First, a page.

The FAA has published an update to Advisory Circular (AC) 120-106A,on the Scope and Recommended Content for a Contractual Agreement Between an Air Carrier and a Contract Maintenance Provider. This advisory circular provides guidance on the terms of the relationship between an air carrier and its contract maintenance providers.
The new revision expands on the guidance and includes elements that are important to the PMA community as well.
FAA Policy Statement PS-AIR-21.50-01 is an important FAA policy statement that precludes Design Approval Holder’s from using their monopoly over the Instructions for Continued Airworthiness to exact additional anti-competitive concessions. A reason for this was because those anti-competitive concessions could undermine safety, as well as inhibiting third party development of safety improvements.
My mention of PS-AIR-21.50-01 is not the non-sequitur it might seem to be. That guidance is now directly referenced in AC 120-106! Section 5 of the guidance discusses elements of the contractual agreement between the air carrier and the maintenance provider. Subsection 5(b)(4) recommends a contract clause on proprietary data, but makes it clear that this means the air carrier’s own data, and stresses that the ICAs are not proprietary data.
4) Proprietary Data. Many times, air carrier general maintenance manuals are designed for in-house maintenance. These manuals may contain proprietary or other confidential information that an air carrier may not want to share with an MP. In many cases, the MP also works on competitors’ aircraft. This has a tendency to make air carriers reluctant to share this information, and therefore they do not. The proper handling of proprietary data issues should be addressed in the contractual agreement between the air carrier and the MP.
NOTE: The proprietary or other confidential information referred to in this paragraph refers only to that information developed by an air carrier for purposes of its in-house maintenance. Proprietary or confidential information does not refer to other data to which the MP is entitled, such as instructions for continued airworthiness (ICA) under 14 CFR part 21, § 21.50(b), and in accordance with FAA Policy Statement PS-AIR-21.50-01, Type Design Approval Holder Inappropriate Restrictions on the Use and Availability of Instructions for Continued Airworthiness. Such data that is required to be made available under the regulations may not be restricted by design approval holders (DAH) with respect to an air carrier’s approved maintenance manuals, through restrictive language in the ICA, or through restrictive access or use agreements.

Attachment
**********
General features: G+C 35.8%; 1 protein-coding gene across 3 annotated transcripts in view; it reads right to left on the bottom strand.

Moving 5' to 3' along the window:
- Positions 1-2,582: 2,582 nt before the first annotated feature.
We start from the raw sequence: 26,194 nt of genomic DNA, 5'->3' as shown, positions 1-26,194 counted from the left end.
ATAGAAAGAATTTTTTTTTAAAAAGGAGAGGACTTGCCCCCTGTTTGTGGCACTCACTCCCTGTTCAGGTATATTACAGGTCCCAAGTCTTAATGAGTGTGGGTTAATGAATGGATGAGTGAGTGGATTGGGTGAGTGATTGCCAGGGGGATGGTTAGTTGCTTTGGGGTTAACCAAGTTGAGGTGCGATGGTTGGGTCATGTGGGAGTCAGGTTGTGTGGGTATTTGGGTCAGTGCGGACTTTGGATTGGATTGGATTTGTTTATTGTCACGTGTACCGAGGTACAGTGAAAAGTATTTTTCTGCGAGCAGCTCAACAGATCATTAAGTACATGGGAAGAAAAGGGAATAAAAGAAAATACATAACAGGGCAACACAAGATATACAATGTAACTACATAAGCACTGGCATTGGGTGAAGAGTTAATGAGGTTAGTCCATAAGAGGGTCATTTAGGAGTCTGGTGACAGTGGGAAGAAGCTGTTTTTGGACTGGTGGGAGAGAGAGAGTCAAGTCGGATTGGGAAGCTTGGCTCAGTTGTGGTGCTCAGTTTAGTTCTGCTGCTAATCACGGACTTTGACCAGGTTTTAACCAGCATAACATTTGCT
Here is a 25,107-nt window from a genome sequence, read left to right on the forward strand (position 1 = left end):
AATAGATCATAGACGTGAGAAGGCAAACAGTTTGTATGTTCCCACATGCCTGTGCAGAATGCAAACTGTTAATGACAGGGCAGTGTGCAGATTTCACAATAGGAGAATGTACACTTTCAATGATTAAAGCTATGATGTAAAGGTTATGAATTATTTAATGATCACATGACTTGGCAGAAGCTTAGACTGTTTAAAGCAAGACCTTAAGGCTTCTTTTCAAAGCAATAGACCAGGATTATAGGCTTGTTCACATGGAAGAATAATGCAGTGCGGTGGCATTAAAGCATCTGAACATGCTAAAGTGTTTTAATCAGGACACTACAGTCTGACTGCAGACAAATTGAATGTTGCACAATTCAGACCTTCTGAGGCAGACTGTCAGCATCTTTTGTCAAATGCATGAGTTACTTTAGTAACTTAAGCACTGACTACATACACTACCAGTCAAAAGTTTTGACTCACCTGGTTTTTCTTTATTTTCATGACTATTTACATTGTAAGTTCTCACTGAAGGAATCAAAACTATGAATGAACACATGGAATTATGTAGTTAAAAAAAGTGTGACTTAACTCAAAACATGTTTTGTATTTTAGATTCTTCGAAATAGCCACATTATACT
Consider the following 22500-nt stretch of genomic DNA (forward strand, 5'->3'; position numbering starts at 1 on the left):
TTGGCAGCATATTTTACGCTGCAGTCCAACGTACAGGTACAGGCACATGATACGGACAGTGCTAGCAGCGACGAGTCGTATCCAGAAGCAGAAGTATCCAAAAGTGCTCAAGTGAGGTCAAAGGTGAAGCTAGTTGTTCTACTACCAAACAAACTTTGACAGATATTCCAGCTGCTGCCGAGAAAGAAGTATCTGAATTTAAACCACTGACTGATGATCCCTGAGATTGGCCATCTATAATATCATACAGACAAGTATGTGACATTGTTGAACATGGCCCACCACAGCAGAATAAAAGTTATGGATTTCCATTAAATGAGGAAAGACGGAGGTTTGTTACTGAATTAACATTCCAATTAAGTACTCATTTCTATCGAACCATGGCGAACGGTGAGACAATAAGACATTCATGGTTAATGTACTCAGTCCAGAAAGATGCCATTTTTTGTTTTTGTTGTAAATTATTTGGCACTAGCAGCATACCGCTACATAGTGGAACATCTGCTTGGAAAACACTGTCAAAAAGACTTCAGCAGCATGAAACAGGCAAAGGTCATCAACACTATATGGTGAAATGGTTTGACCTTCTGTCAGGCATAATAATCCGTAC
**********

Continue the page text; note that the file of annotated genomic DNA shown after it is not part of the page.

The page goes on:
Some manufacturer have used ICA restrictions to preclude use of PMAs, and PS-AIR-21.50-01 helps to address those restrictions in a positives and pro-competitive manner.
Some air carriers find themselves getting conflicting information about whether ICAs are proprietary data. We’ve written in the past about why ICAs cannot be proprietary data (e.g. they are required to be made available and this federal requirement preempts state-law trade secret protections). Because they cannot be proprietary data, one shouldn’t use a license of that information to perpetrate anti-competitive restrictions. This recently-published NOTE helps to emphasize the point.
The Small Business Administration has adjusted the size standards for small businesses that perform research and development in the aerospace field (including businesses that are required to deliver manufactured product as part of a research and development contract).
Research and Development in the Physical, Engineering, and Life Sciences is currently categorized under NAICS 541712. This NAICS code has three sub-industries or “exceptions.” The SBA feels that the small business standard for these companies should be consistent with that of peer companies that manufacture parts. SBA is therefore modifying the titles of the three exceptions, and the size thresholds associated with them.
|NAICS code||NAICS industry title||Current size standard (number of employees)||New size standard (number of employees)|
|541712||Research and Development in the Physical, Engineering, and Life Sciences (except Biotechnology)||500||1000|
|except||Aircraft Engine and Engine Parts||1000||1500|
|except||Other Aircraft Parts and Auxiliary Equipment||1000||1250|
|except||Guided Missiles and Space Vehicles, Their Propulsion Units and Propulsion Parts||1000||1250|
This rule change becomes effective on February 26, 2016. Full details of this change are available in the Federal Register.
The U.S. Bureau of Industry and Security has issued an order denying the export privileges of:
This is a temporary denial order that is only valid for 180 days, unless extended. Although published in today’s Federal register, the order is actually dated January 19, 2016. The Order prohibits the denied parties from engaging in export transactions, and it includes a prohibition against third parties exporting from the U.S. to any of these denied parties.